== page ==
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himself under supernatural agency. For the
second class, subjects were to be chosen from
ordinary life; the characters and incidents were
to be such as will be found in every village and
its vicinity where there is a meditative and feel-
ing mind to seek after them, or to notice them
when they present themselves.
“In this idea originated the plan of the Lyrical
Ballads ; in which it was agreed that my en-
deavours should be directed to persons and char-
acters supernatural, or at least romantic; yet so
as to transfer from our inward nature a human
interest and a semblance of truth sufficient to
procure for these shadows of imagination that
willing suspension of disbelief for the moment,
which constitutes poetic faith. Mr. Wordsworth,
on the other hand, was to propose to himself as
his object, to give the charm of novelty to things
of every day, and to excite a feeling analogous to
the supernatural, by awakening the mind's atten-
tion from the lethargy of custom, and directing it
to the loveliness and the wonders of the world
before us ; an inexhaustible treasure, but for
which, in consequence of the film of familiarity
and selfish solicitude, we have eyes, yet see not
ears that hear not and hearts that neither feei
nor understand. With this view I wrote The
Ancient Mariner.”
The poem is here given in the revised text of 1829.
As first printed in the Lyrical Ballads, the
diction and follo; were considerably more

archaic, as the Argument, which was not retained in the later edition, shows. Wordsworth gives the following information :

“Much the greatest part of the story was Mr. Coleridge's invention, but certain parts I suggested ; for example, some crime was to be committed which should bring upon the Old Navigator, as Coleridge afterward delighted to call him, the spectral persecution, as a consequence of that crime and his own wanderings. had been reading in Shelvocke's Voyages a day or two before, that, while doubling Cape Horn, they frequently saw albatrosses in that latitude, the largest sort of sea-fowl, some extending their wings twelve or thirteen feet. “Suppose," said I, ‘you represent him as having killed one of these birds on entering , the South Sea, and that the tutelary spirits of these re#o take upon them to avenge the crime.” he incident was thought fit for the purpose .” Wordsworth also espe

“The ship was cheered, the harbour cleared,
Merrily did we drop
Below the kirk, below the hill,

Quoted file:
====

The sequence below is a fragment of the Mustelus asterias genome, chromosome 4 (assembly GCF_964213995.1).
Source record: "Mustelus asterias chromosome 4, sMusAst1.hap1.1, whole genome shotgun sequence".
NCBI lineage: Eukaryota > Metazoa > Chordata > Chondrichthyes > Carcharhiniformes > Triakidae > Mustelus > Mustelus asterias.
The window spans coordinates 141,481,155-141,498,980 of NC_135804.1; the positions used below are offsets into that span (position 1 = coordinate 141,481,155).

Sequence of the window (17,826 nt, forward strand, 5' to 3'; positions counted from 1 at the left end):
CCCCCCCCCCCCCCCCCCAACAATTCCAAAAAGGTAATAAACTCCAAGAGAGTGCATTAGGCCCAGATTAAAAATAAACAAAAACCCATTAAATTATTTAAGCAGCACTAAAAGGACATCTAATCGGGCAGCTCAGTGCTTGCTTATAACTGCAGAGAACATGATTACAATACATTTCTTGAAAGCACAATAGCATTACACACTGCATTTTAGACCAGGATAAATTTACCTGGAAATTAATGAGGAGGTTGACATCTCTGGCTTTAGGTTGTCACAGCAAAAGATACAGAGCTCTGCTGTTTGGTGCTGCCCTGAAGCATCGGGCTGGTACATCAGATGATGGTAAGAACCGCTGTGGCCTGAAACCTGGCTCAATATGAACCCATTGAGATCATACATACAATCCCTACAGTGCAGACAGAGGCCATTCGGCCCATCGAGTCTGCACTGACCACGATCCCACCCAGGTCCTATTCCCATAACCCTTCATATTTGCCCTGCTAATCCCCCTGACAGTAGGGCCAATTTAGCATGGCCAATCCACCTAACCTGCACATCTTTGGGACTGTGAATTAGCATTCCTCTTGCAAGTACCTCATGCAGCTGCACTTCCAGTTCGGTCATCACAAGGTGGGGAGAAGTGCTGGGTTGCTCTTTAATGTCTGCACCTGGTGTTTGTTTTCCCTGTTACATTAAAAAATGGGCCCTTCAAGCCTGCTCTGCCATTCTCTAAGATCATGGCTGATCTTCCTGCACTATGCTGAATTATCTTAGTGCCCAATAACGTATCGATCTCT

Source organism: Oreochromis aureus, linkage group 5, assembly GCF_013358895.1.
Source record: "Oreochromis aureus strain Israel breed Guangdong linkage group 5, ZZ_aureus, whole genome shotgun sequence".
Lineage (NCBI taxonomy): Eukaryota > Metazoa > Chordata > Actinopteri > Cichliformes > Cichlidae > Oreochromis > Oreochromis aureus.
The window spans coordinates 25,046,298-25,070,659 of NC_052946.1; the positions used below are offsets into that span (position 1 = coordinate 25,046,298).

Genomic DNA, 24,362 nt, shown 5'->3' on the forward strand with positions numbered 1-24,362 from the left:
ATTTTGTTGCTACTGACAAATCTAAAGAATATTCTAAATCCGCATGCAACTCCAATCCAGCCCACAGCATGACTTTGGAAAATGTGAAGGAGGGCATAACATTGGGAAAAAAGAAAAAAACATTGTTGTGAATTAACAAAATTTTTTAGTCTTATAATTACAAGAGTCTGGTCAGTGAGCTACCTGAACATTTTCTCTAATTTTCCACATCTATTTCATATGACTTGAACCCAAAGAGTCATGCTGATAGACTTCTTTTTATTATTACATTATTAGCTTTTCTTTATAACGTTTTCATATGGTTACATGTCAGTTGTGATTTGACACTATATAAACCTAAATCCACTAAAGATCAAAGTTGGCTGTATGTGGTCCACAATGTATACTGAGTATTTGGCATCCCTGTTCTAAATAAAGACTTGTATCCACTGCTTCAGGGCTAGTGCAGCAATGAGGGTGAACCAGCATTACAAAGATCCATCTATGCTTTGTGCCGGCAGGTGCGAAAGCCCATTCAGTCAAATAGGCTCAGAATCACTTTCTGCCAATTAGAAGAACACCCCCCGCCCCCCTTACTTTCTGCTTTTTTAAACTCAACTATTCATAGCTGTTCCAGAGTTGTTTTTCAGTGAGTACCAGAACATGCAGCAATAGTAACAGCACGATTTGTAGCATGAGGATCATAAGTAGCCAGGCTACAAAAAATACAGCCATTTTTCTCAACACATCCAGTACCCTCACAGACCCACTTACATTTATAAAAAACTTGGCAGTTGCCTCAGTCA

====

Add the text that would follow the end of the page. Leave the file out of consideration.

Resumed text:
Below the lighthouse top.

The sun came up upon the left,
Out of the sea came hel
And he shone bright, and on the right
Went down into the sea.

Higher and higher every day,

Till over the mast at noon—” 30
The Wedding-Guest here beat his breast,
For he heard the loud bassoon.
The bride hath paced into the hall,
Red as a rose is she;
Nodding their heads before her goes
The merry minstrelsy.
The Wedding-Guest he beat his breast,
Yet he cannot choose but hear;
And thus spake on that ancient man,
The bright-eyed Mariner. 40
“And now the Storm-blast came, and he
Was tyrannous and strong:
He struck with his o'ertaking wings,
And chased us south along.
With sloping masts and dipping prow,
As who pursued with yell and blow
Still treads the shadow of his foe,
And forward bends his head,
The ship drove fast, loud roared the blast,
And southward aye we fled. 50

And now there came both mist and snow,
And it grew wondrous cold:
And ice, mast-high, came floating by,
As green as emerald.

And through the drifts the snowy clifts
Did send a dismal sheen:
Nor shapes of men nor beasts we ken—
The ice was all between.

and adopted accordingly
furnished several lines of the poem,
cially 15-16, 226-227.

1 at once

13-21. The Wedding-Guest eye of , the old seafaring man, hear his tale. 21-30. The Mariner tells how the shi Southward with a good wind and fair weat it reached the line. $31-40. The Wedding Guest heareth the bridal music : but the Mariner continueth his tale. 41-50. . The ship driven by a storm toward the South pole. 51-62. The land of ice, where no living thing was

is spell-bound by the and constrained to

Sailed er, till

and of fearful sounds, to be seen.

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63-70. Till a

reat sea bird, called the Albatross, came throug

the snow-fog, and was received with great joy and hospitality. 71-78. And lo! the Albatross proveth a bird of good omen, and followeth the ship as it returned northward through fog and floating ice. 79-82. The ancient Mariner inhospitably killeth the pious hird of good omen. 83-96. His shipmates cry out against the , ancient Mariner, for killing the bird of good luck. 97-102. But when the fog cleared off, they justify the same, , and thus make themselves accomplices in the crime. 103-106. The fair breeze continues: the ship enters the Pacific Ocean, and sails northward, even till it reaches the Line. 2 swoon. dream 8 “The marineres gave it biscuit-worms” (1798 ed.) 4 nine evenings